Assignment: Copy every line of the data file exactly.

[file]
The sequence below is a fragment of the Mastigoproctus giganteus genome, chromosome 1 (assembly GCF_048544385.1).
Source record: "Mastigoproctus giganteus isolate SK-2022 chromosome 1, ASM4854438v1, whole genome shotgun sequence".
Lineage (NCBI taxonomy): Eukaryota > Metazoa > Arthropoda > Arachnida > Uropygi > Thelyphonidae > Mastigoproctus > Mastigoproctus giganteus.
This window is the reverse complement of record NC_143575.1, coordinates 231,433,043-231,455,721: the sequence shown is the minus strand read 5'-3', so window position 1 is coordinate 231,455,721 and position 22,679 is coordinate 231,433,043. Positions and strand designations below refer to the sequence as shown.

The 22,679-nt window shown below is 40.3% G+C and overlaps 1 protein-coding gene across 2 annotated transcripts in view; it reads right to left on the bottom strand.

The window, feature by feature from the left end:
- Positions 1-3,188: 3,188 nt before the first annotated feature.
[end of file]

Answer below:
The sequence below is a fragment of the Mastigoproctus giganteus genome, chromosome 1 (assembly GCF_048544385.1).
Source record: "Mastigoproctus giganteus isolate SK-2022 chromosome 1, ASM4854438v1, whole genome shotgun sequence".
Lineage (NCBI taxonomy): Eukaryota > Metazoa > Arthropoda > Arachnida > Uropygi > Thelyphonidae > Mastigoproctus > Mastigoproctus giganteus.
This window is the reverse complement of record NC_143575.1, coordinates 231,433,043-231,455,721: the sequence shown is the minus strand read 5'-3', so window position 1 is coordinate 231,455,721 and position 22,679 is coordinate 231,433,043. Positions and strand designations below refer to the sequence as shown.

The 22,679-nt window shown below is 40.3% G+C and overlaps 1 protein-coding gene across 2 annotated transcripts in view; it reads right to left on the bottom strand.

The window, feature by feature from the left end:
- Positions 1-3,188: 3,188 nt before the first annotated feature.